January 20, 2009

Student Rating Reminders

By: in Teaching and Learning, Teaching Professor Blog

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Student evaluation results from last semester usually get distributed about this time at a lot of places. I thought a few reminders might be in order. This particular set is brought to you courtesy of the IDEA Center (Individual Development and Assessment Center) at Kansas State University. This center is one of the largest providers of a national student rating system. They have been in business for years and are highly respected by both ratings researchers and practitioners.

  • Even though the center is in the business of selling a rating system, they are adamant that student ratings should comprise somewhere between 30 percent and 50 percent of an overall assessment of teaching. Why? Because students aren’t qualified to judge some aspects of teaching, like whether the instructor has selected an appropriate text for the course, and because, despite the reliability and validity of a well-designed form, they simply don’t tell the whole story.
  • Small differences in rating scores (like the difference between a 4.0 and a 4.1) are meaningless. William Pallette who runs the center says this is like using a razor to cut a log. He recommends dividing rating results into three or five large categories: “outstanding,” “exceeds expectations,” “meets expectations,” “need improvement but is making progress,” and “fails to meet expectations.”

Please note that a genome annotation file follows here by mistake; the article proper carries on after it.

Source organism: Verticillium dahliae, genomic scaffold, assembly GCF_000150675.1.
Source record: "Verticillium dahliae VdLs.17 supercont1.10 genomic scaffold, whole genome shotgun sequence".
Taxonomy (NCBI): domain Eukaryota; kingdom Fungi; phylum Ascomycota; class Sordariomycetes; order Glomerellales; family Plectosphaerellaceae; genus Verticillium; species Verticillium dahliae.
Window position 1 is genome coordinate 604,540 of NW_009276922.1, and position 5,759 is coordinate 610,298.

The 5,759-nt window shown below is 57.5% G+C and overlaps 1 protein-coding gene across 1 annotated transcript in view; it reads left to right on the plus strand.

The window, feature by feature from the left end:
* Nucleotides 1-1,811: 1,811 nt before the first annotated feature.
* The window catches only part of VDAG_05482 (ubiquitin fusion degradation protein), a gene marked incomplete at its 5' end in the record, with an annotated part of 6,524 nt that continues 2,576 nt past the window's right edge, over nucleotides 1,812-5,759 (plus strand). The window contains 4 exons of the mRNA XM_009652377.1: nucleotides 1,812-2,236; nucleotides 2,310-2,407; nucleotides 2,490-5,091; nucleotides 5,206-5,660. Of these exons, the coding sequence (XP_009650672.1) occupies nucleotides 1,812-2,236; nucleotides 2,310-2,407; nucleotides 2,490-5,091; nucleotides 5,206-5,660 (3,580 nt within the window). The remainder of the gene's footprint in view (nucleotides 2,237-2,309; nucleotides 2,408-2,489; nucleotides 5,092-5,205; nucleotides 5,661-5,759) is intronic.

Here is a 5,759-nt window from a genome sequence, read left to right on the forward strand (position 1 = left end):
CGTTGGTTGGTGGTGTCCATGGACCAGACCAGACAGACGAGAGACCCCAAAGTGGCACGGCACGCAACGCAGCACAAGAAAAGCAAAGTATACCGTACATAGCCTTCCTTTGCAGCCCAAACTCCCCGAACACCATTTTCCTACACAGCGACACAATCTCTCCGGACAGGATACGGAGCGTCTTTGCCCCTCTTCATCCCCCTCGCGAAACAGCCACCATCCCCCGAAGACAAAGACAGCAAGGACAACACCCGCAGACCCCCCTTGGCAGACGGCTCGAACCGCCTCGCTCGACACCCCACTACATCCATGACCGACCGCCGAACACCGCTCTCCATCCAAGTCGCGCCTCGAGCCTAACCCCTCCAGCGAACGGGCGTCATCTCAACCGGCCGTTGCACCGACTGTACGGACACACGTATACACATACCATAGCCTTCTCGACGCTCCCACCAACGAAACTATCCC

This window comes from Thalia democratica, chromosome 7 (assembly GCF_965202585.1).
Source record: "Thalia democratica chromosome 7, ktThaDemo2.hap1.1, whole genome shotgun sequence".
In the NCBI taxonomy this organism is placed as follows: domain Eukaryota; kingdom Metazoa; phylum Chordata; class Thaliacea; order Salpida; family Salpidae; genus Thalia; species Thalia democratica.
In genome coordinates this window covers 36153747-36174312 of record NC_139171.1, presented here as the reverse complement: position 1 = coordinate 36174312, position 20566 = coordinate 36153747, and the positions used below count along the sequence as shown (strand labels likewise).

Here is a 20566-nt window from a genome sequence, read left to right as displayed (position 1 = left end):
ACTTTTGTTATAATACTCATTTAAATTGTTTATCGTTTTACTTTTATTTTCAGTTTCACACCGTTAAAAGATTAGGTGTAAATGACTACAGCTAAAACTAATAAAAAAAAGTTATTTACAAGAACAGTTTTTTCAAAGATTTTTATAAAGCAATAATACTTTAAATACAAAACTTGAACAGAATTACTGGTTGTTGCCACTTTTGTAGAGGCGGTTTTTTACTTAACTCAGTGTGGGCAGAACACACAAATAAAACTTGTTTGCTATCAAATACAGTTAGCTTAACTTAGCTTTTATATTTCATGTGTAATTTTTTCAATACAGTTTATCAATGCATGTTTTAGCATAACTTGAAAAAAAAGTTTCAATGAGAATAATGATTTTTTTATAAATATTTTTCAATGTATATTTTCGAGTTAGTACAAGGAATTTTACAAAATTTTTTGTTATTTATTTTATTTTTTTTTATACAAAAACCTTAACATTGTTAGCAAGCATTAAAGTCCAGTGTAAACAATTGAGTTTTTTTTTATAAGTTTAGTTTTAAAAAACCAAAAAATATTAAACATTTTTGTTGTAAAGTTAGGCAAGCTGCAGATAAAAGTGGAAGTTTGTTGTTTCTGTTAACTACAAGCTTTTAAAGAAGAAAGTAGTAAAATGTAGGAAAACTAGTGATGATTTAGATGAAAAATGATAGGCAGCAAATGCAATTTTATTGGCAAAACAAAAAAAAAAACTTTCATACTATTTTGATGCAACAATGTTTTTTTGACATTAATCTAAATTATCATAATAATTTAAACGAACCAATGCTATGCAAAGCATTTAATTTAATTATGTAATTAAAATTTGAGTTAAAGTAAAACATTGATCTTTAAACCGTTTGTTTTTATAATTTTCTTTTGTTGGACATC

• In order for evaluations to fairly represent teaching, they must include results from six to eight courses, eight to 12, if the courses are small. Overall assessments of teaching competence based on smaller data sets may not be representative.
  • In order for a set of ratings to be representative of what happened in a particular course, response rates need to be above 65 percent.

Reminders like these are important when you look at your rating results. It is also important that faculty committed to teaching and interested in advancing instructional causes be knowledgeable about ratings. I don’t think I have to remind you that not all faculty or administrators are.

Reference: Pallett, W. Uses and abuses of student ratings. In P. Seldin and Associates, Evaluating Faculty Performance: A Practical Guide to Assessing Teaching, Research and Service. Bolton, Mass: Anker, 2006. (Note: Anker is now a part of Jossey-Bass. This may be ordered from www.josseybass.com)

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